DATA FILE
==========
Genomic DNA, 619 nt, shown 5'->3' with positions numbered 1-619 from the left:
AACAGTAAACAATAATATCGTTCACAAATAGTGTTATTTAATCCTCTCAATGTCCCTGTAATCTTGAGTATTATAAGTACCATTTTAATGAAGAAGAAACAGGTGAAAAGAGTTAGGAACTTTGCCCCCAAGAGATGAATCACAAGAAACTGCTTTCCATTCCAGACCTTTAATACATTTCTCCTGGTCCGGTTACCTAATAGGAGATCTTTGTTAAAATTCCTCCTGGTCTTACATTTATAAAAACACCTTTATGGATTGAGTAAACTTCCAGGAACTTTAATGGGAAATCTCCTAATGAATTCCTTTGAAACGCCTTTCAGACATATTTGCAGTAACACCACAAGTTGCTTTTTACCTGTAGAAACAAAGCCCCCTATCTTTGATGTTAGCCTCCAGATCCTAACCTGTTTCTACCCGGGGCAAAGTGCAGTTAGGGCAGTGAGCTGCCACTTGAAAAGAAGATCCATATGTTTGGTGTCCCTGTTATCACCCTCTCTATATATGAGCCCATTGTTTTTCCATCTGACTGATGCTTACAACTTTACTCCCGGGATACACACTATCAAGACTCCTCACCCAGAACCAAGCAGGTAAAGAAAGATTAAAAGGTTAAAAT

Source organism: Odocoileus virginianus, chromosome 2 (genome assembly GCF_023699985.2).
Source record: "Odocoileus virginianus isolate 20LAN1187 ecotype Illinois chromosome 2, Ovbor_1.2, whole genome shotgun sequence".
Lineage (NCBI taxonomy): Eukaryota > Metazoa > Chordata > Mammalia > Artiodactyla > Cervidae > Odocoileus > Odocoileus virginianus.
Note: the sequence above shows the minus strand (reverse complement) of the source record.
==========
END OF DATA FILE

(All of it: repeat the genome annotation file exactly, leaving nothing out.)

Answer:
Genomic DNA, 619 nt, shown 5'->3' with positions numbered 1-619 from the left:
AACAGTAAACAATAATATCGTTCACAAATAGTGTTATTTAATCCTCTCAATGTCCCTGTAATCTTGAGTATTATAAGTACCATTTTAATGAAGAAGAAACAGGTGAAAAGAGTTAGGAACTTTGCCCCCAAGAGATGAATCACAAGAAACTGCTTTCCATTCCAGACCTTTAATACATTTCTCCTGGTCCGGTTACCTAATAGGAGATCTTTGTTAAAATTCCTCCTGGTCTTACATTTATAAAAACACCTTTATGGATTGAGTAAACTTCCAGGAACTTTAATGGGAAATCTCCTAATGAATTCCTTTGAAACGCCTTTCAGACATATTTGCAGTAACACCACAAGTTGCTTTTTACCTGTAGAAACAAAGCCCCCTATCTTTGATGTTAGCCTCCAGATCCTAACCTGTTTCTACCCGGGGCAAAGTGCAGTTAGGGCAGTGAGCTGCCACTTGAAAAGAAGATCCATATGTTTGGTGTCCCTGTTATCACCCTCTCTATATATGAGCCCATTGTTTTTCCATCTGACTGATGCTTACAACTTTACTCCCGGGATACACACTATCAAGACTCCTCACCCAGAACCAAGCAGGTAAAGAAAGATTAAAAGGTTAAAAT

Source organism: Odocoileus virginianus, chromosome 2 (genome assembly GCF_023699985.2).
Source record: "Odocoileus virginianus isolate 20LAN1187 ecotype Illinois chromosome 2, Ovbor_1.2, whole genome shotgun sequence".
Lineage (NCBI taxonomy): Eukaryota > Metazoa > Chordata > Mammalia > Artiodactyla > Cervidae > Odocoileus > Odocoileus virginianus.
Note: the sequence above shows the minus strand (reverse complement) of the source record.